View Full Version : Famous Original Ray's Pizza
11-24-2001, 11:59 AM
Every block you walk down in Manhattan, you see another Famous Ray's Pizza or Original Ray's Pizza or Famous Original Ray's Pizza. Which one actually is the original? How did it get famous?
This may be incorrect, but from what I read nobody is sure who the original Ray was. Also, most of the (Famous/Original/Original Famous/Famous Original/etc) Ray's are not affiliated. Apparently, the naming invention just caught on as an odd NYC-ism; since there's so much competition between pizza places in NYC, anything you can do to give yourself an edge over the competition is welcomed.
It became famous for its pizza. But then that is just a guess.
11-24-2001, 02:46 PM
This was parodied in the Simpsons episode where the family goes to New York (it's not banned, Fox just gave a warning to syndicators on it). Waiting outside the World Trade Center, where his car is illegally parked, for the police officer to remove the boot from the wheel, he sees a pizza shop. He tries to get to the shop without moving from his car, which fails. The shop is called "Original Famous Ray's (not affiliated with Famous Original Ray's)."
11-24-2001, 05:27 PM
The real important question here is not which Ray's was first (that is, "original"), but which Ray's was the one that made the term so, well, "famous").
Research has shown that there were several pizza parlors going way back called Ray's; but, to my knowledge, none of them were "famous."
Things changed when the Ray's on 11th Street and 6th Ave. hit the scene around the 1960's. That particular Ray's gained a reputation for serving generously cheesy and saucy slices. So much so that lines would sometimes snake around the block. Their reputation grew far and wide such that others tried to pawn themselves off as "Ray's" too. The qualifiers that these pretenders used -- original, famous, first, etc. -- grew to being absurd, hence the jokes and cliches.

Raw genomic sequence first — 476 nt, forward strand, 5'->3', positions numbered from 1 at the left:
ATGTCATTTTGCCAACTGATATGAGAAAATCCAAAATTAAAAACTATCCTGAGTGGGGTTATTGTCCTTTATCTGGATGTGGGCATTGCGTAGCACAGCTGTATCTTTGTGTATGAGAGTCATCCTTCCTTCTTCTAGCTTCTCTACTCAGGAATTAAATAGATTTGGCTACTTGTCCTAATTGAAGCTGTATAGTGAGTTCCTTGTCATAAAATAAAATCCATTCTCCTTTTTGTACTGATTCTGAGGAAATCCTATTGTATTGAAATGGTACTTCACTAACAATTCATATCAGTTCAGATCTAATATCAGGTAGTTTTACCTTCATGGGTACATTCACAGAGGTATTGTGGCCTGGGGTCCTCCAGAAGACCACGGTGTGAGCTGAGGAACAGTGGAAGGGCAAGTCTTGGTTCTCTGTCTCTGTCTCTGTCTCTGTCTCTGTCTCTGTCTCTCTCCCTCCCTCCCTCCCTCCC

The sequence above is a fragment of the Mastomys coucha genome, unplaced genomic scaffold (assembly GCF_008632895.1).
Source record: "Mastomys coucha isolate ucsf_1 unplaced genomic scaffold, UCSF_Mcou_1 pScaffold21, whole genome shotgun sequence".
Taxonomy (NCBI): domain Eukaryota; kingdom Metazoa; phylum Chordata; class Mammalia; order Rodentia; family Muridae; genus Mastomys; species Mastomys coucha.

The 11th Street Ray's is still around, though their following seems to have diminished as thin-crust slices gained poularity in the 90's. I tried a slice there a year or two ago. Still pretty good.
11-24-2001, 06:55 PM
Luchese mobster Ralph (Raffie) Cuomo, (right) who founded the original Ray's Pizza in 1959 and still manages the place, is going to prison for using his landmark Prince Street pizzeria to sell heroin along with pies. from Here (http://www.ganglandnews.com/column98.htm)
That kind of publicity would make you somewhat "famous."
11-24-2001, 08:53 PM
Amherst, an upscale suburb of Buffalo that just happens to have a ton of pizzerias, is in a similar fix. There's several pizzerias named "Bocce Club," and several others named "Bocce's," both with logos that use the same type of script.
11-24-2001, 11:12 PM
The Ray's at 6th Avenue and 11th street had fantastic pizza, one of the very best in the city. It was THE Ray's, just like stuyguy said. But a couple of years ago it started going downhill, and today the slices bear no resemblance to the Ray's of old.:( (However, all the rave newspaper clippings still adorn the walls). I don't know if there was a change of ownership or what.
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